Local shares retreated yesterday, in line with a late sell-off in the jittery Chinese markets.
The Straits Times Index slid 34.48 points, or 1.05 per cent, to 3,249.52, reversing Wednesday's gain.
"Singapore equities have more or less moved in line with Chinese markets since October, but the correlation seemed stronger last month," noted IG market strategist Bernard Aw, adding that many traders here have exposure to Chinese equities.
The sell-off was sparked by the Shanghai market's 2.2 per cent fall yesterday, which came after the index had suffered its heaviest one-day loss in more than eight years on Monday.
These fears spilled over into Hong Kong, where the Hang Seng Index dipped 0.49 per cent.
The losses here were led by commodities blue chip Noble Group, which tumbled seven cents or 11.86 per cent to 52 cents - its lowest since late 2008.
Singapore Airlines fell 54 cents or 4.73 per cent to $10.88, even as it turned in a 162 per cent surge in net profit for the first quarter on Wednesday.
Net profit for the three months to June 30 was up year-on-year to $91 million.
Agri-businesses Olam International and Wilmar International were among the few gainers for the day, in spite of the ongoing commodities rout.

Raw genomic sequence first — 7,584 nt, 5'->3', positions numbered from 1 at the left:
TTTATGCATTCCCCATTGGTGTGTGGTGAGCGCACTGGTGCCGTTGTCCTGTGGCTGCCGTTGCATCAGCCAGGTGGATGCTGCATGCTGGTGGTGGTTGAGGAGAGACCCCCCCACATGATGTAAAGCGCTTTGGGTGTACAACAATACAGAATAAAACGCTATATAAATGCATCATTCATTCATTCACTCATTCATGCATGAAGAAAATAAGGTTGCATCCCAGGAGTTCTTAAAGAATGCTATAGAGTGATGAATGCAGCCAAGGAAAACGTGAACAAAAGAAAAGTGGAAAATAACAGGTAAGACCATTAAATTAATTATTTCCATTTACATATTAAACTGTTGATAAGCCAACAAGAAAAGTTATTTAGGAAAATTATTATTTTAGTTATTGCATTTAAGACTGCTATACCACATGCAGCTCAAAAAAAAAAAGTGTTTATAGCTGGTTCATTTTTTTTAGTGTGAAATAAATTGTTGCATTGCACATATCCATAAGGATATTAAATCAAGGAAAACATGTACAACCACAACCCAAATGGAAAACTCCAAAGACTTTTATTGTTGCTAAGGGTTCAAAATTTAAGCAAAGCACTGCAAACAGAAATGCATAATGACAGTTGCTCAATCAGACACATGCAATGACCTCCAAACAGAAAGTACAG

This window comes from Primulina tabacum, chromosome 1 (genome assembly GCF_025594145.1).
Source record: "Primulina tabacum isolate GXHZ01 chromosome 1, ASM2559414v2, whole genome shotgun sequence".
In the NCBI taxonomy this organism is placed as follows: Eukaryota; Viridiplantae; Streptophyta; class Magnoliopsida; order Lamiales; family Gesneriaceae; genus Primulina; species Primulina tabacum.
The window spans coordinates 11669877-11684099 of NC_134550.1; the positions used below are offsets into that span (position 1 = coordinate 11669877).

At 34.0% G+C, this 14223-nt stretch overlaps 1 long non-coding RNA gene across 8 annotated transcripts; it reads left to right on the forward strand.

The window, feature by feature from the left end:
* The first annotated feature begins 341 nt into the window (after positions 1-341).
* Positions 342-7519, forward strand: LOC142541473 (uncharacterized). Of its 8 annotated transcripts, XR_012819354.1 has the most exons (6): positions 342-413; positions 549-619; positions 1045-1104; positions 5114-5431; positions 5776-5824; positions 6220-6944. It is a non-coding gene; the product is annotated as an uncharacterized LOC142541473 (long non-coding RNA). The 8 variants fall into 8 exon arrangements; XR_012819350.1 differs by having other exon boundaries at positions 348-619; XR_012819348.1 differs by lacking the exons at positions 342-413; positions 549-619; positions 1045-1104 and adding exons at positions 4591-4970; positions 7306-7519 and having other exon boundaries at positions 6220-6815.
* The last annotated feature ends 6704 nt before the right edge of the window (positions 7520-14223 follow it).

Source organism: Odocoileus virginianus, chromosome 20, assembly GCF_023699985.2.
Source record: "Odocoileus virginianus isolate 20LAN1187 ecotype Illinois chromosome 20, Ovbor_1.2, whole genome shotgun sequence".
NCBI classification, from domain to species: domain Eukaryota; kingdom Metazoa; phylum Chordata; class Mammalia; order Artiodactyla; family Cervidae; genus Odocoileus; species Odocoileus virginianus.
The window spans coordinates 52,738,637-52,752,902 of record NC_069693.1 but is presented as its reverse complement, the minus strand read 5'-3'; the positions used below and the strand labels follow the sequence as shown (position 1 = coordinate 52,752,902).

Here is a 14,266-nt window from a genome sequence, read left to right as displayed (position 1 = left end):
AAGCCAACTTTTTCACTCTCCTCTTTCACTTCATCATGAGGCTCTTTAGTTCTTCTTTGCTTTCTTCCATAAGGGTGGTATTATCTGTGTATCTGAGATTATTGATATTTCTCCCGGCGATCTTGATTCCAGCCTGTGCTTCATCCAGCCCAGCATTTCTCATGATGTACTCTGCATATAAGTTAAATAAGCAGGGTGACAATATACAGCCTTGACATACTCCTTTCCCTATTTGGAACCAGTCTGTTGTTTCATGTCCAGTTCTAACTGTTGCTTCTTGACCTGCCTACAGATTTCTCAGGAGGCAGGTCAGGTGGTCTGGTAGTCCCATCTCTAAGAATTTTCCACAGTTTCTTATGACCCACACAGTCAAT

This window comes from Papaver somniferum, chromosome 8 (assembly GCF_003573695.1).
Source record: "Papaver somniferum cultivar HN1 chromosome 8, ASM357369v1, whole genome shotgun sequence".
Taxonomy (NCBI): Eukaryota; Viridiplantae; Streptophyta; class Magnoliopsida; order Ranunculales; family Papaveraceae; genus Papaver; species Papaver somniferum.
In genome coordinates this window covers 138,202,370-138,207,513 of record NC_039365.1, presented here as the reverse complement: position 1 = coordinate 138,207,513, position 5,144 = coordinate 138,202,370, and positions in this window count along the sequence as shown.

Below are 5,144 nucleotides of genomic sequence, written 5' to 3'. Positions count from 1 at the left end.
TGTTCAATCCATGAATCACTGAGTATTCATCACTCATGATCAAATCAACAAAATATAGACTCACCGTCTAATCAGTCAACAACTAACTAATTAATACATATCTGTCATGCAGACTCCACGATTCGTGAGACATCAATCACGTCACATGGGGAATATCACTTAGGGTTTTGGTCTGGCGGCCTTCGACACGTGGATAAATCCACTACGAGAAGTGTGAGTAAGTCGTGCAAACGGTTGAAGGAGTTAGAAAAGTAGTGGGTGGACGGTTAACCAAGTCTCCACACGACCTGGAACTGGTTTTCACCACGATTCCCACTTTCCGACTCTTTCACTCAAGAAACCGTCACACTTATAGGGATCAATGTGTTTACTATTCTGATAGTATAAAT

Olam climbed 2.5 cents or 1.4 per cent to $1.815, while Wilmar added four cents or 1.25 per cent to $3.23.
On the whole, about 2.09 billion shares worth $1.08 billion were traded.
Elsewhere, Japan rose 1.08 per cent, riding on confidence from strong corporate earnings and the United States Federal Reserve's upbeat assessment of the US economy.
The Fed took a rain check on the interest rate hike as the Federal Open Market Committee meeting concluded, saying that it will raise rates once it sees a sustained recovery.
This lifted sentiment on Wall Street and sent the Dow Jones Industrial Index up 0.69 per cent.
"The Fed is taking baby steps towards a rate hike," Brian Jacobsen, chief portfolio strategist at Wells Fargo Funds Management, told Reuters.
"The Fed is doing a good job getting people ready for a rate hike before year's end, making it likely to be a low-impact event," he said.
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